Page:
Now, with this definition, it is quick matter to construct maps that are positive but not CP, for example, say the map $X \mapsto X^{-1}$ on positive matrices.

Additionally, if you are looking only at positive linear maps and and CP linear maps, then you can appeal to a theorem of Choi and Kraus that says that each CP map $\Phi$ must assume the representation $\Phi(A) = \sum_i V_i^*AV_i$, and you need only find a positive (linear) map that does not assume this representation.

Why the above should be true can also be seen from the following deeper observation. Suppose that every positive linear map $\Phi: \mathbb{M}_n \mathbb{M}_p$ could be written as $$\Phi(A) = \sum_i V_i^*AV_i + \sum_j V_j^*A^TV_j,$$ then it would follow that every real polynomial in $n$ variables that takes only nonnegative values is a sum of squares of real polynomials. But this claim was shown to be false by Hilbert.

share|cite|improve this answer

One example other than the transpose is Arveson's example of a non-contractive unital positive map (see Paulsen's book, Example 2.2). Since any unital completely positive map is contractive, Arveson's map cannot be completely positive. The example is like this: let $\mathcal{S}$ be the operator system $$ \mathcal{S}=\text{span}\{1, z, \bar{z} \} \subset C(\mathbb{T}), $$ and let $\phi:\mathcal{S}\to M_2(\mathbb{C})$ be given by $$ \phi(a+bz+c\bar{z})=\begin{bmatrix}a&2b\\ 2c& a\end{bmatrix}. $$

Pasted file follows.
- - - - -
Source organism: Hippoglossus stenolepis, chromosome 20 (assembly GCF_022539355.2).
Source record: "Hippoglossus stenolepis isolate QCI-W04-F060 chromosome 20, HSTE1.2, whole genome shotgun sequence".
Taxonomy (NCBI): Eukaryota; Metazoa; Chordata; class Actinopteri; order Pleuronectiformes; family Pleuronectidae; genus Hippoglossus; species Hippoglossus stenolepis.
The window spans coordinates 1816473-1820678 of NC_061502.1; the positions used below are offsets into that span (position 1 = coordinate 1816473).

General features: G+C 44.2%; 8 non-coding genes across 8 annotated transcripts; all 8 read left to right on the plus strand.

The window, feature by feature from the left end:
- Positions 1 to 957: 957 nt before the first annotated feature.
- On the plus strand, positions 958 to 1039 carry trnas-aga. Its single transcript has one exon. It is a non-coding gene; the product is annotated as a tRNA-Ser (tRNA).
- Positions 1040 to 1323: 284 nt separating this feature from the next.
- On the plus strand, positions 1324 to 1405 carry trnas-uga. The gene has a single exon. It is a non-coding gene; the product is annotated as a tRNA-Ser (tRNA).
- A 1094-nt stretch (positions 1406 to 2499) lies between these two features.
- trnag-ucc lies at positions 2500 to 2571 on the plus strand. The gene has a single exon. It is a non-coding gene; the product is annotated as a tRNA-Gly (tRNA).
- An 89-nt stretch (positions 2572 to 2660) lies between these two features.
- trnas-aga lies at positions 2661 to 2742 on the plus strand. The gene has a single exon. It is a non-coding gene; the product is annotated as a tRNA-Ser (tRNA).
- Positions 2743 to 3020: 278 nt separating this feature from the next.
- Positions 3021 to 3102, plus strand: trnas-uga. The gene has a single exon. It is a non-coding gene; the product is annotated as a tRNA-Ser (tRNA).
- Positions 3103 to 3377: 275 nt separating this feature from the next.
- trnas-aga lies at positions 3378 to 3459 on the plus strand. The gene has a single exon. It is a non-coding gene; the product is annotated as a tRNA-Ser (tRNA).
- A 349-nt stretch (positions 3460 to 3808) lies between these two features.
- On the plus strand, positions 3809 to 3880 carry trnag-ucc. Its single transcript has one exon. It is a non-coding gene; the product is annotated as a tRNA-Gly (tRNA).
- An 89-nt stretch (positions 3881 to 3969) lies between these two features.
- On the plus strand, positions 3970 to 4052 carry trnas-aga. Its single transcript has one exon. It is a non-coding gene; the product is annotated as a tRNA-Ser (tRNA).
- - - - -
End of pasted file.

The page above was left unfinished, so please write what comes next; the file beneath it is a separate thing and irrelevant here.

This example might not be satisfactory for some operator algebraists because it cannot be extended to an example with a C$^*$-algebra domain. A way to produce examples between C$^*$-algebras would be this: we use Choi's theorem that characterizes completely positive maps $\varphi:M_n(\mathbb{C})\to B(H)$. Choi's result asserts that $\varphi$ is completely positive if and only if the matrix $$ \left[\varphi(e_{kj})\right]\in M_n(B(H)) $$ is positive, where $\{e_{kj}:\ k,j=1,\ldots,n\}$ are the standard matrix units. The only caveat is that one needs to produce positive maps on the matrices by showing explicit computations on the matrix entries, and this might not be that easy. I'm familiar with examples on small operator systems, where positivity of the elements can be established with simpler formulas, but I cannot see right away a path to do this explicitly for full matrix algebras.